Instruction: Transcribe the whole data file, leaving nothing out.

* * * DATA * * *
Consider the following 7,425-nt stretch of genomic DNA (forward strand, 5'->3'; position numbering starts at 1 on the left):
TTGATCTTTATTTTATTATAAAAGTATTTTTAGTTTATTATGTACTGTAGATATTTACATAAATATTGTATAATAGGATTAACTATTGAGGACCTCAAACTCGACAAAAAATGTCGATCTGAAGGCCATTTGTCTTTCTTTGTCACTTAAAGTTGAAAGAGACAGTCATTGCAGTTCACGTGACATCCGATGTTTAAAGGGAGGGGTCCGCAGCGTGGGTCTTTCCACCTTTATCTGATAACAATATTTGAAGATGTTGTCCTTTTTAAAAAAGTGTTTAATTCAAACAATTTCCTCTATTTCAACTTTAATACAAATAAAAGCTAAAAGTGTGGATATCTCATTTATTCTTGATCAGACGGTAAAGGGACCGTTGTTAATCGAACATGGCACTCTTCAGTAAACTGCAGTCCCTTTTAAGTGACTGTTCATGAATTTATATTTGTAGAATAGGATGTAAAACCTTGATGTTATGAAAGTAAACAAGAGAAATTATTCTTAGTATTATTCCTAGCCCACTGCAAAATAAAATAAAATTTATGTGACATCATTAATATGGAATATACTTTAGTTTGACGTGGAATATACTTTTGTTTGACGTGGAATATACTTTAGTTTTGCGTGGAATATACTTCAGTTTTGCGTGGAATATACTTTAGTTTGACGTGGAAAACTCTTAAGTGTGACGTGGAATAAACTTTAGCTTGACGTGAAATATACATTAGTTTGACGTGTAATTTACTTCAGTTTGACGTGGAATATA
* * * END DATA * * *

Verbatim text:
Consider the following 7,425-nt stretch of genomic DNA (forward strand, 5'->3'; position numbering starts at 1 on the left):
TTGATCTTTATTTTATTATAAAAGTATTTTTAGTTTATTATGTACTGTAGATATTTACATAAATATTGTATAATAGGATTAACTATTGAGGACCTCAAACTCGACAAAAAATGTCGATCTGAAGGCCATTTGTCTTTCTTTGTCACTTAAAGTTGAAAGAGACAGTCATTGCAGTTCACGTGACATCCGATGTTTAAAGGGAGGGGTCCGCAGCGTGGGTCTTTCCACCTTTATCTGATAACAATATTTGAAGATGTTGTCCTTTTTAAAAAAGTGTTTAATTCAAACAATTTCCTCTATTTCAACTTTAATACAAATAAAAGCTAAAAGTGTGGATATCTCATTTATTCTTGATCAGACGGTAAAGGGACCGTTGTTAATCGAACATGGCACTCTTCAGTAAACTGCAGTCCCTTTTAAGTGACTGTTCATGAATTTATATTTGTAGAATAGGATGTAAAACCTTGATGTTATGAAAGTAAACAAGAGAAATTATTCTTAGTATTATTCCTAGCCCACTGCAAAATAAAATAAAATTTATGTGACATCATTAATATGGAATATACTTTAGTTTGACGTGGAATATACTTTTGTTTGACGTGGAATATACTTTAGTTTTGCGTGGAATATACTTCAGTTTTGCGTGGAATATACTTTAGTTTGACGTGGAAAACTCTTAAGTGTGACGTGGAATAAACTTTAGCTTGACGTGAAATATACATTAGTTTGACGTGTAATTTACTTCAGTTTGACGTGGAATATA